Dare I peek through the curtains? Is that the white glow of summer I see resting on the sill? The room becomes suffused with warmth and sunlight as I open the drapes, and dust motes glitter and dance as I step back to admire the view. The sheep look freshly laundered. There are goldfinches on the laburnum tree creating a twinkling chaos as they bicker for their rights to the feeders. Swallows echo the finches high twittering and flash us with blue and white before disappearing into the eaves. A squirrel scampers on the lawn, picking up discarded seed with dexterous fingers. A green woodpecker steps into the scene like a jester, cocks his head and mad jokers’ eye, before leaving us with his high raucous laughter. This is what I imagined my holiday would be like – this is what I wanted from day one. A bucolic idyll. Sunlight and green fields and an endless display of colour and life.
It can’t last. The clouds move in but at least it doesn’t rain. We plan a five mile walk - taking us from Hawkshead church and through bleak and deserted sections of the Grizedale forest, over farmland and through quiet hamlets before returning us to the church. After our walk we visit Relish: a stunning little preserves shop in the centre of Hawkshead. We buy two kilner jars of herbed sea salt.
This evening I have two beautifully marbled mackerel fillets which I pin bone and rub in sea salt; the one flavoured with herbes de provence. I lay them to one side and admire their marine green stripes and silver highlights. I am inspired by Hugh Fearnly-Whittingstall’s recipe for Mackerel on Bay scented potatoes from The River Cottage Fish Book and so I slice potatoes, peppers, onions and lemon into a roaster and cover them with extra virgin oil. I roast them on high for 40 minutes or so before adding the mackerel fillets and cooking for another 15 minutes. It’s a sunny dish and healthy too. Adding more benefits, today, to our diet of fresh air and exercise.
I turn my back to the window and walk into the kitchen to dish up some muesli. Opening the fridge for the milk I am met with a small bowl of last night’s vegetables coated in a thin glaze of oil. I pop a potato and a chunk of onion into my mouth. Antipasti. I wonder if it would be good enough for a Mediterranean starter at some future dinner party. After breakfast I feel sluggish and sit cross-legged on the sofa and finish my book. Martin suggests going out for lunch and so we head down the lane in our waterproofs. The pub is deserted apart from the barman. We order a ‘Walkers’ Special’ – the ubiquitous soup and sandwich combo. The soup is Tomato and Courgette and turns out to be one of the perkiest soups I’ve tasted. A zingy fresh mood-booster. After this we don’t really mind the rain and take a road walk to Skelwith Bridge.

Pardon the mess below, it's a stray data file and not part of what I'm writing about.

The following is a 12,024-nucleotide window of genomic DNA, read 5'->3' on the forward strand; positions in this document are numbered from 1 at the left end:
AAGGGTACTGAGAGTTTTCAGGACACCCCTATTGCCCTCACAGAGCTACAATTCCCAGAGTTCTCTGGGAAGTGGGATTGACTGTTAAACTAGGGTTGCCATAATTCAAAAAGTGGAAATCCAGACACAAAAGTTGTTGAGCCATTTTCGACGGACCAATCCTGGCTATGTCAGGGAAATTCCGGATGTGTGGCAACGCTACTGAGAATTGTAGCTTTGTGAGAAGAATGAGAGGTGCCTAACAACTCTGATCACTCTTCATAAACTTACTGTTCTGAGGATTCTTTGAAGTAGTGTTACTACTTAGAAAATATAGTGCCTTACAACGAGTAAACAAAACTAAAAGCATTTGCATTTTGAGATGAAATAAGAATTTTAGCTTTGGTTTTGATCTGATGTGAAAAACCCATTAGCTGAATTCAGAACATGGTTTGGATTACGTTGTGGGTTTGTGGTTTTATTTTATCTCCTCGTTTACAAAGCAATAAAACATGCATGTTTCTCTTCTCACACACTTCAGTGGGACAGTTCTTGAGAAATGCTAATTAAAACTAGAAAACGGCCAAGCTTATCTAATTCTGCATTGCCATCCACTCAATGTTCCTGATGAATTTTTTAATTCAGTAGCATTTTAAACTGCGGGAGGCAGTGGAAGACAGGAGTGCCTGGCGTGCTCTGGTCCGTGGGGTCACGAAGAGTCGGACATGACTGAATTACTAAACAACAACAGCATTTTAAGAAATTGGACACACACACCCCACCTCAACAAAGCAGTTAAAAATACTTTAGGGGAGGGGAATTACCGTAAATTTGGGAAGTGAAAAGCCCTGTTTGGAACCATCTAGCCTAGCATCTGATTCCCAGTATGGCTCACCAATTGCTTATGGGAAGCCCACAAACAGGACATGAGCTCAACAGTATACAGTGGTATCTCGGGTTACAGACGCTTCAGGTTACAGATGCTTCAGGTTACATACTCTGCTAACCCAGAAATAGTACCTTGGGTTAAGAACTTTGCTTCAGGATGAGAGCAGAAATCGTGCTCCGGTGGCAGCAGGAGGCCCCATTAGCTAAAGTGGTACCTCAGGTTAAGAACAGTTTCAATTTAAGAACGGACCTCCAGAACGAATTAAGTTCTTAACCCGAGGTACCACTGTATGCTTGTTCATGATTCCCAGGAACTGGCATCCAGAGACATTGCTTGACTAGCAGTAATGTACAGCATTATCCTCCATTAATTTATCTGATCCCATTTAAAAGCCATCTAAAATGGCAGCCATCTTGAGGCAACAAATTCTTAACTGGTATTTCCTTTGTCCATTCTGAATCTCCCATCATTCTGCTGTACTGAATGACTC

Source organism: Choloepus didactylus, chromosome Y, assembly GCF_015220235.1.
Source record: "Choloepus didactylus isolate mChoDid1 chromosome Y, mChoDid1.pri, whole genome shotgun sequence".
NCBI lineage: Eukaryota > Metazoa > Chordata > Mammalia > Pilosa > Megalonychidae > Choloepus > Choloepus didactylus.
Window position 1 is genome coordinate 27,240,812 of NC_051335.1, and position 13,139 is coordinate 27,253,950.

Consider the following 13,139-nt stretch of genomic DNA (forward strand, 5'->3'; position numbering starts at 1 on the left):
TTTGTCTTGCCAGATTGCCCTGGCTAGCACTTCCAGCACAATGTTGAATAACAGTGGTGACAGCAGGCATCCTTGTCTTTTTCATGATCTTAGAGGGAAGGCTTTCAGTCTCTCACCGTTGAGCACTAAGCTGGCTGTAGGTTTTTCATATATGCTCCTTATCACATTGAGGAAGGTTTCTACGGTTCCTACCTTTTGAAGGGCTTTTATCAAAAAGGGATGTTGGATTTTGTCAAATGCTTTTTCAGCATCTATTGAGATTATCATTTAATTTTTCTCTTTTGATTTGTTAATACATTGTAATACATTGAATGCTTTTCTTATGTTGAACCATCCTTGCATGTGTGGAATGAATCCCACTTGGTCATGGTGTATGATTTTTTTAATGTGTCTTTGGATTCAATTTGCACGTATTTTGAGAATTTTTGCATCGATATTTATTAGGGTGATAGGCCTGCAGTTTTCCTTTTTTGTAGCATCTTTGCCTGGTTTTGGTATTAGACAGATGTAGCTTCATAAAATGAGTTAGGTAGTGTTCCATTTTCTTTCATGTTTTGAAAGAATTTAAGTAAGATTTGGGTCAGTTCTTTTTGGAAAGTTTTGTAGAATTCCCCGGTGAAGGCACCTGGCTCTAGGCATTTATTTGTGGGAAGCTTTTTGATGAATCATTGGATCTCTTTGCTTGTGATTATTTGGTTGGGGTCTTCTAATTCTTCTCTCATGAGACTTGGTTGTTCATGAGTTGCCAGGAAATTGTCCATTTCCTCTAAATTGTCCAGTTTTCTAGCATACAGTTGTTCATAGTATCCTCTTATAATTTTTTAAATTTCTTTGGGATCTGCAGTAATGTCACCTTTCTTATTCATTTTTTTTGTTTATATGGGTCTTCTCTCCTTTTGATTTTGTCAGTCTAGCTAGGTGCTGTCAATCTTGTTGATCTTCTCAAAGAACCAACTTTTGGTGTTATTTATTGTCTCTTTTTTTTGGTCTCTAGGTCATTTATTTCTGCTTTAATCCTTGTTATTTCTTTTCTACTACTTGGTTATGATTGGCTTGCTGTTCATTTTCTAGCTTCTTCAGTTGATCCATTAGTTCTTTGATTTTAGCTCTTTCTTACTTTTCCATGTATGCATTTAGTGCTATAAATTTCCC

The sky is a child’s painting: the girl had been handed a box of paints and brushed the top of the page with a deep royal blue. A blend of curiosity and impatience had made her mix in black and white; too much water on the brush had caused the colours to merge into pale ink. The darker watermarks have now become mountains. The whole picture is both threatening and soothing.
Our walk back from the bridge is uphill and we struggle against what has now become a hot afternoon. Something catches my eye on the side of the road and I wonder if it’s a child’s toy - its stuffing burst from the seams. It isn’t. I ignore what I’ve read and heard and intervene by cupping my hands around its body - a bedraggled mixture of down and feathers. It flaps its wings clumsily as I usher it to the safety of the field. A Tawny owlet. Martin wants to take a picture of it but I feel this is voyeuristic; too typically human. We look at the trees to see if there is a parent bird. We can’t see anything and so worry about the owl for the rest of the night.
Our last full day. And it isn’t raining. We are going to make the most of the dry weather and plan a six mile walk beside Coniston Water. Martin puts some eggs on the stove to hard-boil. I butter some rolls and prepare a feast of egg and salad sandwiches. We eat these sat on the shore of Lake Coniston and share our bread with a trio of mallards. Our walk takes us through a buttercup meadow being trampled on by a family of goats. The kids are curious and circle us nibbling at our boot laces, and tugging the bottom of Martin’s shorts with tiny even teeth. They have smiling lips the colour of bubble gum and mischief-making eyes that hold little fear of staring you out.
It’s as chilly as autumn but still dry and so we take our wine onto the front patio while our meal of fish and potato wedges bakes in the oven. A Friday night’s fish supper served with tinned mushy peas (no frills – 18p) and rounds of heavily buttered bread. A text message rumbles on the mantelpiece, our final message from Nicola our cat-sitter. She tells us that the cats are fine but are looking forward to seeing us tomorrow. In the visitors’ book, I recommend The Outgate Inn for lunch and suggest that the next inhabitants buy bird seed from the milkman and fill up the feeders when empty. I do not grumble, as the other guests have, at the over-sensitive smoke alarm although I mention that the weather has been mostly bad.
We are home. Our cats are purring. I think they are very pleased to see us.